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Abstract. We explain in this paper the gradual computerisation process of an ordinary mathematical text into more formal versions ending with a fully formalised Mizar text. The process is part of the MathLang–Mizar project and is divided into a number of steps (called aspects). The first three aspects (CGa, TSa and DRa) are the same for any MathLang–TP project where TP is any proof checker (e.g., Mizar, Coq, Isabelle, etc). These first three aspects are theoretically formalised and implemented and provide the mathematician and/or TP user with useful tools/automation. Using TSa, the mathematician edits his mathematical text just as he would use L ATEX, but at the same time he sees the mathematical text as it appears on his paper. TSa also gives the mathematician easy editing facilities to help assign to parts of the text, grammatical and mathematical roles and to relate different parts through a number of mathematical, rethorical and structural relations. MathLang would then automatically produce CGa and DRa versions of the text, checks
An experimental grammar for German mathematical text
, 2009
"... This is a report on work in progress, for the FMathL project. It describes a preliminary grammar designed for ultimately parsing the German language lecture notes on analysis and linear algebra by the second author. The report will be updated from time to time. ..."
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Cited by 4 (3 self)
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This is a report on work in progress, for the FMathL project. It describes a preliminary grammar designed for ultimately parsing the German language lecture notes on analysis and linear algebra by the second author. The report will be updated from time to time.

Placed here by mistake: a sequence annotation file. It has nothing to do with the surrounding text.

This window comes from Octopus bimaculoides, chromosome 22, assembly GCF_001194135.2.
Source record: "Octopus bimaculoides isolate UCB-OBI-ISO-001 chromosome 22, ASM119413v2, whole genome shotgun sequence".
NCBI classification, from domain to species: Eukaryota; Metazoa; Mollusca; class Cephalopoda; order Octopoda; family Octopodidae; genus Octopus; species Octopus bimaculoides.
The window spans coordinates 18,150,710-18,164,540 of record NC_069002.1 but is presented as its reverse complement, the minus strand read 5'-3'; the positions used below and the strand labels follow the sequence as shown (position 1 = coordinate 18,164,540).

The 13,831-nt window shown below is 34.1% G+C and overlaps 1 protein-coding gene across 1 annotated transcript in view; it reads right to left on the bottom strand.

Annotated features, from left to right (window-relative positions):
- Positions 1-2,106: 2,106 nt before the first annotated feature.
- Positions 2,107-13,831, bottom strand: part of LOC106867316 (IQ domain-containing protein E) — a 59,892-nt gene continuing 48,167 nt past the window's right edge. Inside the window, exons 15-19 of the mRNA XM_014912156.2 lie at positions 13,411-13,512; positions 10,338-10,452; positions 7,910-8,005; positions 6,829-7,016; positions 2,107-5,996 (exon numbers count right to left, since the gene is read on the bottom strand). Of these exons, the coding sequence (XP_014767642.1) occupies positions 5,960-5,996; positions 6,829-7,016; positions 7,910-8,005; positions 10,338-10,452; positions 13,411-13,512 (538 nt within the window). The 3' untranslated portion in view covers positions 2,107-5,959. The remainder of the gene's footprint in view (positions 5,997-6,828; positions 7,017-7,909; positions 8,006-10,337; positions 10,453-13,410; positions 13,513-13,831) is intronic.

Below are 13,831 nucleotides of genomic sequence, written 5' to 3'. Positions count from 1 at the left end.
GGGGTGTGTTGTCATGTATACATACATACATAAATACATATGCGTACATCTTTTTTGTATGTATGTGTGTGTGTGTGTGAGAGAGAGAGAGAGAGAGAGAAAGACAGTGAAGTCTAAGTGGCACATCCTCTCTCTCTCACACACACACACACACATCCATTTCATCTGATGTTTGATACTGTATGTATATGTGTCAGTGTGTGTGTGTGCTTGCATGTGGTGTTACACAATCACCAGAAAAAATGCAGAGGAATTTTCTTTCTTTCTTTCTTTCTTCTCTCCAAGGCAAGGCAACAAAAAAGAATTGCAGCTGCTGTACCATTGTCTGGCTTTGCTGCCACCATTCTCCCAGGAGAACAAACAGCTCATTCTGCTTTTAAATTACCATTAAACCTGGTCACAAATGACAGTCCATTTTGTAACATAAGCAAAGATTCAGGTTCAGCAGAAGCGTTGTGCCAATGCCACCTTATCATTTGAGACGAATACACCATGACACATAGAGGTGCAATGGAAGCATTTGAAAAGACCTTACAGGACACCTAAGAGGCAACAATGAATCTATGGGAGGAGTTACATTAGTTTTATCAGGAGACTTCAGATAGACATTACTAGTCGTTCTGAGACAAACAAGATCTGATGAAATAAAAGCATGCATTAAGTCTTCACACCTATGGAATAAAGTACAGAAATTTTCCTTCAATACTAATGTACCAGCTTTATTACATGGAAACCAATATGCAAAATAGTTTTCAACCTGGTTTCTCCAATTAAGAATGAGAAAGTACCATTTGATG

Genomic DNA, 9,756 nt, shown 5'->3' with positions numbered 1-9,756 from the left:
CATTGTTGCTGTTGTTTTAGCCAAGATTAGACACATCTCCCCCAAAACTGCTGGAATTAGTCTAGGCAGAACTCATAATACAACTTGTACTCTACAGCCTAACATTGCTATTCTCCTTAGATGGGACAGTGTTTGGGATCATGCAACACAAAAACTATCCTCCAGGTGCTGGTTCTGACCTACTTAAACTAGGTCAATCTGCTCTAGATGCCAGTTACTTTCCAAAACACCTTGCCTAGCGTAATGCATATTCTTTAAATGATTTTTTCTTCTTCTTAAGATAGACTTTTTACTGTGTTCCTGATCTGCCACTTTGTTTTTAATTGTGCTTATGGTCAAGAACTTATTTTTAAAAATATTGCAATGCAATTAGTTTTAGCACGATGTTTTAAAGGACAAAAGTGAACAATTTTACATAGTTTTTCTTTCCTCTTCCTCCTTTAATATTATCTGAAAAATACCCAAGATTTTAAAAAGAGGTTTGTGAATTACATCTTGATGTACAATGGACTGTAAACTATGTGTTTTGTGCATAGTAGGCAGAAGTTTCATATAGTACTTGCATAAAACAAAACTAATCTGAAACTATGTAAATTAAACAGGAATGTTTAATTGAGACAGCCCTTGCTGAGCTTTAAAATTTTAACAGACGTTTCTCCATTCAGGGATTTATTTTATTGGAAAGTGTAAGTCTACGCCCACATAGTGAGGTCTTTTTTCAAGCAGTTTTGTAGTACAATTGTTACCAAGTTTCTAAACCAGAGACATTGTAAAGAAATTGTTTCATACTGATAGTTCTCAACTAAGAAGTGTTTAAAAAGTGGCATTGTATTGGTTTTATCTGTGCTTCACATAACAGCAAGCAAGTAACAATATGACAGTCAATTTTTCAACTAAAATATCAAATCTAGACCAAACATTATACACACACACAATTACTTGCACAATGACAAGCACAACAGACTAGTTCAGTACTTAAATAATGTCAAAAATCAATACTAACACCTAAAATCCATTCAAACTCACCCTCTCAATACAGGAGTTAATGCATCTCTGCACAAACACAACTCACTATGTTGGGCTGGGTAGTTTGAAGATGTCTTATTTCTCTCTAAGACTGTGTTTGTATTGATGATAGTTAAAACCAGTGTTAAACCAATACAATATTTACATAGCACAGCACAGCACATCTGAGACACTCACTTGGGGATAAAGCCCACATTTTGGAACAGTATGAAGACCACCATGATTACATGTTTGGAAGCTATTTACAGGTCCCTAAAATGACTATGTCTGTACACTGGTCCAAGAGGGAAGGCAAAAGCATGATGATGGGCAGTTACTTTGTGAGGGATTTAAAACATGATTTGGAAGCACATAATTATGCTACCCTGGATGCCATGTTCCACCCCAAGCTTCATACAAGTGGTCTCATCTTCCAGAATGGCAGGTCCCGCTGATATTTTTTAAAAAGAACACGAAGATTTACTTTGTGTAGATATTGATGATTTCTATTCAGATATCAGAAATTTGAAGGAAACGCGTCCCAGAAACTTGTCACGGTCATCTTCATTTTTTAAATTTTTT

Abstract Computerizing Mathematical Text with
"... Mathematical texts can be computerized in many ways that capture differing amounts of the mathematical meaning. At one end, there is document imaging, which captures the arrangement of black marks on paper, while at the other end there are proof assistants (e.g., Mizar, Isabelle, Coq, etc.), which c ..."
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Cited by 1 (0 self)
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Mathematical texts can be computerized in many ways that capture differing amounts of the mathematical meaning. At one end, there is document imaging, which captures the arrangement of black marks on paper, while at the other end there are proof assistants (e.g., Mizar, Isabelle, Coq, etc.), which capture the full mathematical meaning and have proofs expressed in a formal foundation of mathematics. In between, there are computer typesetting systems (e.g., LATEX and Presentation MathML) and semantically oriented systems (e.g., Content MathML, OpenMath, OMDoc, etc.). The MathLang project was initiated in 2000 by Fairouz Kamareddine and Joe Wells with the aim of developing an approach for computerizing mathematical texts and knowledge which is flexible enough to connect the different approaches to computerization, which allows various degrees of formalization, and which is compatible with different logical frameworks (e.g., set theory, category theory, type theory, etc.) and proof systems. The approach is embodied in a computer representation, which we call MathLang, and associated software tools, which are being developed by ongoing work. Three Ph.D. students (Manuel Maarek (2002/2007), Krzysztof Retel (since 2004), and Robert Lamar (since 2006)) and over a dozen master’s degree and undergraduate students have worked on MathLang. The project’s progress and design choices are driven by the needs for computerizing real representative mathematical texts chosen from various
rst chapter of Foundations of Analysis
, 2004
"... y 1 = y; of Theorem 28, 1 y = y; 1 y = y 1; so that 1 belongs to M. xy = yx; xy + y = yx + y = yx y = xy + y; y = yx belongs to M. The assertion therefore holds for all x. Theorem 30 (Distributive Law) x(y + z) = xy + xz: Preliminary Remark The Formula (y + z)x = ..."